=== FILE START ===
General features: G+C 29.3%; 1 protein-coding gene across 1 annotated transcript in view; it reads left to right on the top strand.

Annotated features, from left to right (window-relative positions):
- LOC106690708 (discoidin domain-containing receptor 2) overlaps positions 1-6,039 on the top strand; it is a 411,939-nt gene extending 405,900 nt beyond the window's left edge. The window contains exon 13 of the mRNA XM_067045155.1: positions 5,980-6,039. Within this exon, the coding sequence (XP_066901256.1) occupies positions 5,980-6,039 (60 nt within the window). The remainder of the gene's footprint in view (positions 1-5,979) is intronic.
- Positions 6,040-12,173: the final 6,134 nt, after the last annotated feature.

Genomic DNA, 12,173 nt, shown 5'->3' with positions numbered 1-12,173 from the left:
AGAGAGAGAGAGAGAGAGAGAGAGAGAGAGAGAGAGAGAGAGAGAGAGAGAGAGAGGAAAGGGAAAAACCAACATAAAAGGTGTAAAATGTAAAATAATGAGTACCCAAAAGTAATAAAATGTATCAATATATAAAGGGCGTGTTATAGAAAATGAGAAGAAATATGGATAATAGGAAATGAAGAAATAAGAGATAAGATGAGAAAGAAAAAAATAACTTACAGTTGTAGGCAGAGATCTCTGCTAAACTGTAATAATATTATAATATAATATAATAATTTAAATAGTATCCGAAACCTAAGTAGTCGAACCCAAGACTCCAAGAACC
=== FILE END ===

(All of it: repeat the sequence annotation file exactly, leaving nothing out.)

General features: G+C 29.3%; 1 protein-coding gene across 1 annotated transcript in view; it reads left to right on the top strand.

Annotated features, from left to right (window-relative positions):
- LOC106690708 (discoidin domain-containing receptor 2) overlaps positions 1-6,039 on the top strand; it is a 411,939-nt gene extending 405,900 nt beyond the window's left edge. The window contains exon 13 of the mRNA XM_067045155.1: positions 5,980-6,039. Within this exon, the coding sequence (XP_066901256.1) occupies positions 5,980-6,039 (60 nt within the window). The remainder of the gene's footprint in view (positions 1-5,979) is intronic.
- Positions 6,040-12,173: the final 6,134 nt, after the last annotated feature.

Genomic DNA, 12,173 nt, shown 5'->3' with positions numbered 1-12,173 from the left:
AGAGAGAGAGAGAGAGAGAGAGAGAGAGAGAGAGAGAGAGAGAGAGAGAGAGAGAGGAAAGGGAAAAACCAACATAAAAGGTGTAAAATGTAAAATAATGAGTACCCAAAAGTAATAAAATGTATCAATATATAAAGGGCGTGTTATAGAAAATGAGAAGAAATATGGATAATAGGAAATGAAGAAATAAGAGATAAGATGAGAAAGAAAAAAATAACTTACAGTTGTAGGCAGAGATCTCTGCTAAACTGTAATAATATTATAATATAATATAATAATTTAAATAGTATCCGAAACCTAAGTAGTCGAACCCAAGACTCCAAGAACC